As the soldiers tell the story, there was a bureaucratic and administrative problem. “That blitz has never happened because our DPR Army did not support the idea of the Maryinka operation, the attack was conducted by the DPR interior ministry,” Shpigel explained to The Daily Beast. Reaching out for a piece of paper and a pen, the commandant drew a simple optical illusion of cylinders that could be curved or square depending on the angle: “There are at least three truths,” he said: “One in Russia, one in Ukraine and one in the DPR— but there is only one reality.”
In their ideal reality, the Donetsk separatists would keep all their weapons and power, receive financial support from Russia and do business with the Ukraine. But in the real reality people living in rebel-controlled territories are suffering for lack of medicine, waiting months expecting Moscow to pay their pensions and salaries and even to deliver groceries and consumer goods. A commander named Mamai chimes in: “Putin’s man, administrator Vladislav Surkov, is here right now cleaning up the upper circles around Zakharchenko,” he says, referring to the supposed leader of the DPR, Alexander Zakharchenko.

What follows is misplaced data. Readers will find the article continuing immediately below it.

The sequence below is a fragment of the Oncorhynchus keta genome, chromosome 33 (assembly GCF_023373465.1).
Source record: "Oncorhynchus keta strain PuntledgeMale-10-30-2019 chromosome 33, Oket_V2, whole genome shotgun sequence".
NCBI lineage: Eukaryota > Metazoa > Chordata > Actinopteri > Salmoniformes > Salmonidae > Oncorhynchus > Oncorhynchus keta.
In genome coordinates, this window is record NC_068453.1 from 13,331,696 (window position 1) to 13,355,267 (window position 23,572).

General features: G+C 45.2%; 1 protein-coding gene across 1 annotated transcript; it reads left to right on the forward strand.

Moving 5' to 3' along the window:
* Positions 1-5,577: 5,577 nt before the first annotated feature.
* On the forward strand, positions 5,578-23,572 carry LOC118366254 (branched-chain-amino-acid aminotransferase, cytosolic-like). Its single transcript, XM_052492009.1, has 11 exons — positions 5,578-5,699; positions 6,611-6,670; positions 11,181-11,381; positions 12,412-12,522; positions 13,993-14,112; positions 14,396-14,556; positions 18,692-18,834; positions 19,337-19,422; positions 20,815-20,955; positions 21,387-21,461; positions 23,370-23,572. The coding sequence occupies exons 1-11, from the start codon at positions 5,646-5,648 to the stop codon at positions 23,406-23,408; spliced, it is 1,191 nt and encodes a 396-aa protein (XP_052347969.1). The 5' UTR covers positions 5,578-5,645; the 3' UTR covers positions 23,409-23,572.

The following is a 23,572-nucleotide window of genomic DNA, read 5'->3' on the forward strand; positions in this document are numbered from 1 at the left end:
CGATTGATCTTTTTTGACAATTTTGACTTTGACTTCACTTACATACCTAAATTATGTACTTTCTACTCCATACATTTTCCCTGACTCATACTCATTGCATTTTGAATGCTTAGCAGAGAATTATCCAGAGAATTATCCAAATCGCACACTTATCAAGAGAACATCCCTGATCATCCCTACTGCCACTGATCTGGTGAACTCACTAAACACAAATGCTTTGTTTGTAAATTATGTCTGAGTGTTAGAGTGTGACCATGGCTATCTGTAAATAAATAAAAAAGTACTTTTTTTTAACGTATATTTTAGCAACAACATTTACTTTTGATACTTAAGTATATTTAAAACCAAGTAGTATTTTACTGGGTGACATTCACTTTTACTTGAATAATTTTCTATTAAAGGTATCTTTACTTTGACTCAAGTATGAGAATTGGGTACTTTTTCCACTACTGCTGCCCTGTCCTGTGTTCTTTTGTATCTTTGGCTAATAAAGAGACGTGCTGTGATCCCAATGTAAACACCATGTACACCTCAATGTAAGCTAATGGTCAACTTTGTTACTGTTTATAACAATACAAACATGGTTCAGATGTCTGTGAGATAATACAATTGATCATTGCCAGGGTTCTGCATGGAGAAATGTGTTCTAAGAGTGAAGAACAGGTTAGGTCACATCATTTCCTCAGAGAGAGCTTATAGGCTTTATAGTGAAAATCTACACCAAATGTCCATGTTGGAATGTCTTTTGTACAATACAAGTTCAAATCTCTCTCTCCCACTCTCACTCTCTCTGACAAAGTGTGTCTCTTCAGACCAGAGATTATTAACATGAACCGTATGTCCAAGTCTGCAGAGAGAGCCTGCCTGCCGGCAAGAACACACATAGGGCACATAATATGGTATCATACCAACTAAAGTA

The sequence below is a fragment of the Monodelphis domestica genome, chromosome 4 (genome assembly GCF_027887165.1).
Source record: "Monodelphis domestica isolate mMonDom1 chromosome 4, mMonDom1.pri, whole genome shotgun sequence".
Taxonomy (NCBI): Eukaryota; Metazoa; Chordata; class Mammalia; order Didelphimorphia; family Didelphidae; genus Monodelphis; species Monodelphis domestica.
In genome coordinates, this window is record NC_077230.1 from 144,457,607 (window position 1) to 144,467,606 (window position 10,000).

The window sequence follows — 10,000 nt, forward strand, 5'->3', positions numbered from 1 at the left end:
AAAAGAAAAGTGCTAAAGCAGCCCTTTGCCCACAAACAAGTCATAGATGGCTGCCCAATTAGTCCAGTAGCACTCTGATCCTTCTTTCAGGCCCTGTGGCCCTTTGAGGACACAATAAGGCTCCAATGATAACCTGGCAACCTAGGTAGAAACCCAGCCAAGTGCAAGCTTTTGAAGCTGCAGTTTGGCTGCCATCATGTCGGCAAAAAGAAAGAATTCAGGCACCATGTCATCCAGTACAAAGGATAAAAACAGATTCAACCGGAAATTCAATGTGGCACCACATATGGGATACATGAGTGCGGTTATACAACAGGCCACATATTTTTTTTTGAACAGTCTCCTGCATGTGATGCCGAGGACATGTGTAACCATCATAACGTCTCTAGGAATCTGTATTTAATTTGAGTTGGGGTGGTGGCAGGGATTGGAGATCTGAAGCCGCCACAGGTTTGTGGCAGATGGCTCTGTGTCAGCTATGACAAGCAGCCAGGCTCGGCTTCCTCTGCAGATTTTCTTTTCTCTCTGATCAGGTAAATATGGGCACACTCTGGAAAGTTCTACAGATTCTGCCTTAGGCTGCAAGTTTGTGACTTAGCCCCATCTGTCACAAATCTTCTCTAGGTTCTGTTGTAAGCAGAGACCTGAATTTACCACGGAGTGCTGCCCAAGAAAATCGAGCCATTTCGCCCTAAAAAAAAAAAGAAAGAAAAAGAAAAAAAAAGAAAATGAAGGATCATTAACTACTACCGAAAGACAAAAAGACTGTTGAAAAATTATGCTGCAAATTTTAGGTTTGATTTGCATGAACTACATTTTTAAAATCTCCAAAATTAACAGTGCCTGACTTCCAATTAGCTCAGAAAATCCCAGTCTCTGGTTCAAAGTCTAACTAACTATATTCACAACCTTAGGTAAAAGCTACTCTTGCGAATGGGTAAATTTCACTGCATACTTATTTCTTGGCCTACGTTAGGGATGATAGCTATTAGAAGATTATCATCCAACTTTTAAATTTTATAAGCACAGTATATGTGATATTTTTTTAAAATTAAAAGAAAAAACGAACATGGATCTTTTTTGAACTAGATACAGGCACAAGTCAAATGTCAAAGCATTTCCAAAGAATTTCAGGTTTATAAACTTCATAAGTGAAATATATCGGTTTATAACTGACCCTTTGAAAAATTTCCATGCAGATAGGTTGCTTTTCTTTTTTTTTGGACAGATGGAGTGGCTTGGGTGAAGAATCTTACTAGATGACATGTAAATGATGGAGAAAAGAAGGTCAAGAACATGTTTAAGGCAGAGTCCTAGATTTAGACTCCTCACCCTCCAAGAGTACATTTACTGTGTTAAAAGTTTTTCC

But the rebel commanders insisted it’s not just a matter of Moscow making decisions for DPR. Shpigel suggested, “The Kremlin’s power has at least three heads, liberals from Yeltsin’s family, Putin’s men and Putin himself.”
A 24-year-old soldier named Vladimir put in a word: “What politicians are you talking about? Today two of our guys with guns can enter any minister’s office and decide politics in our people’s republic,” he said.